3. Unproductive: The downside of remote work and isolation are often brushed off. Instead, opponents claim; you can strike up a chat with colleagues in Slack video call with people any time you want. These actions often take more time and energy than simply asking someone a question live. Response lags, delays, set up issues, the process of writing, reading, sorting through 50+ Slack messages, all take a mental toll. We can’t rely on tools to fix the problem of limited interaction. It’s often far more productive to be in the same room with people and solve problems with a quick question rather than wait for 6 hours for another time zone to wake up. Remote work can lead to massive lags and delays for output.
  4. Operationally Challenging : Beyond the social challenges of remote work, there are operational challenges for companies hiring remote-only that are often not discussed. It’s a full-time job staying on top of the employment laws and tax registrations required to hire people in different cities, states, and countries all over the world. Often times it requires establishing a new entity or subsidiary. This is time-consuming, and operationally challenging. The alternative is using a very costly Global Employment Outsourcing organization, which is not always a feasible option for smaller startups.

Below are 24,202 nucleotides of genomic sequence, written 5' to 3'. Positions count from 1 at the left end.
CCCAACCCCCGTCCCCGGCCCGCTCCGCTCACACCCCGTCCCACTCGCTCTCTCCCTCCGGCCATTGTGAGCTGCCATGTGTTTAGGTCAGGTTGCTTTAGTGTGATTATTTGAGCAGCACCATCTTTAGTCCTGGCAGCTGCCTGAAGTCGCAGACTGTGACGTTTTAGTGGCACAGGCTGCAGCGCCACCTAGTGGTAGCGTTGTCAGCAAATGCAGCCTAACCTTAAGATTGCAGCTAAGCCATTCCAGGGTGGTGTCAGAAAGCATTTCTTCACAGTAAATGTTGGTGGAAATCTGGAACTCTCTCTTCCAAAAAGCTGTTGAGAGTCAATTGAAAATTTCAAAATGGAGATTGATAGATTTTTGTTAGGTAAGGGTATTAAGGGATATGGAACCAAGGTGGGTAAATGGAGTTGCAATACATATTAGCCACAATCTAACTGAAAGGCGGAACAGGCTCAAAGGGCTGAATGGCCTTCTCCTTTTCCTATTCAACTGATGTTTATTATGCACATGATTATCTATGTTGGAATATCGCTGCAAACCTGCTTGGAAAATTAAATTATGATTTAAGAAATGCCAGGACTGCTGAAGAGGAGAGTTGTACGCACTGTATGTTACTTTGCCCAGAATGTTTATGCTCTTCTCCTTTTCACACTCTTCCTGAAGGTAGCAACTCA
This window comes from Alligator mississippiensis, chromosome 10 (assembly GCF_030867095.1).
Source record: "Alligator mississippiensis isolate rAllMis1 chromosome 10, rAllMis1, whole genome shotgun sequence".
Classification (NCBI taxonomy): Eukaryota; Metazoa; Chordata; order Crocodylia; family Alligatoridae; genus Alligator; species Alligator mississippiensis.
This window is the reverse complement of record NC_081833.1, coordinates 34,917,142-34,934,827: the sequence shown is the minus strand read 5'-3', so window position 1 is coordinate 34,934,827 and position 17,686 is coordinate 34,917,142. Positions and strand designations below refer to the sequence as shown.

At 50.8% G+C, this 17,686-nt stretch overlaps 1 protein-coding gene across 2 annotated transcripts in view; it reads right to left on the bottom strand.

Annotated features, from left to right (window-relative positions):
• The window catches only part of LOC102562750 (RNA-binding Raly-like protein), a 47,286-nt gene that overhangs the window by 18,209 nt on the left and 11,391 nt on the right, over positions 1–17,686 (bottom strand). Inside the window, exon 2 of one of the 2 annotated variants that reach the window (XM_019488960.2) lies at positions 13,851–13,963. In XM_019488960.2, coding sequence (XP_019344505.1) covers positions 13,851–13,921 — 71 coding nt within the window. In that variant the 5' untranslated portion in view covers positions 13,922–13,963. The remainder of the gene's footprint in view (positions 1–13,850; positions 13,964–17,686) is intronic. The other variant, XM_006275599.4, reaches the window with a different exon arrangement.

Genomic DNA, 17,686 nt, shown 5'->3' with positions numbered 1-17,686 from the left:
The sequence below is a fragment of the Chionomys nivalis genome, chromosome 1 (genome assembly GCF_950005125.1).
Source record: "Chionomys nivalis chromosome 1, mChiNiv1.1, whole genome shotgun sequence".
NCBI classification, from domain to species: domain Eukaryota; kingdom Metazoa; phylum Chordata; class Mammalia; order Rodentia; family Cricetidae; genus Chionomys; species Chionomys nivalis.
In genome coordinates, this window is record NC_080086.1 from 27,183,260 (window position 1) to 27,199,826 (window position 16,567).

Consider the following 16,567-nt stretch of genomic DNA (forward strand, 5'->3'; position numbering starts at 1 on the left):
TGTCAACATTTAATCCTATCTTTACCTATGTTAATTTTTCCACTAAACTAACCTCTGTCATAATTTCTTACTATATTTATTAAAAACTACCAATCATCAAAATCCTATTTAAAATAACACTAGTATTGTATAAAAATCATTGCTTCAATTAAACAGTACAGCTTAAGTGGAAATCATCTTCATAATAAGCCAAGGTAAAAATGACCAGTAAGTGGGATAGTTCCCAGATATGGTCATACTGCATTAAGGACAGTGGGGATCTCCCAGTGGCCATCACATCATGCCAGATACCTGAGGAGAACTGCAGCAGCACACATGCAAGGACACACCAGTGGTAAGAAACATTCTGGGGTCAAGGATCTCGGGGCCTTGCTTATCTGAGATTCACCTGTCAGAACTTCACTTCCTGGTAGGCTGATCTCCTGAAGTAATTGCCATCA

How the Hub & Spoke Model Evolves from These Two Primitive Structures

Neither traditional in-person office work or remote-only work systems will exist in the long run. These structures do not encourage free-thinking, trust or self-motivation. In a time where more jobs can be automated and human intuition is our strongest asset, these traits will be more important than ever.

Key Principles of a Hub & Spoke Model

  1. Remote First, NOT Remote Only: This means encouraging trust in employees to work wherever they feel empowered to do their best work. Just because an office exists, doesn’t mean people are required to work in it, but it is there when they want it.
  2. Geo-Radius: Try to concentrate hiring in locations within a 1 hour radius (or commuting distance) of a hub/zone so being together in person is feasible.
  3. In-Person Time: Encourage in-office time together at least 1x per week. Have lunches/dinners together on those days.
  4. Flex Office: Have a co-working space/flexible office and assume on a given day 30–50% of people will be in the office. It may be tight on days everyone is there, but that’s okay, co-working spaces with flex desks are helpful as they provide extra floating room.

Some of the Potential Risks and Challenges

While there are many benefits to this model. there are obvious risks and challenges that may arise such as: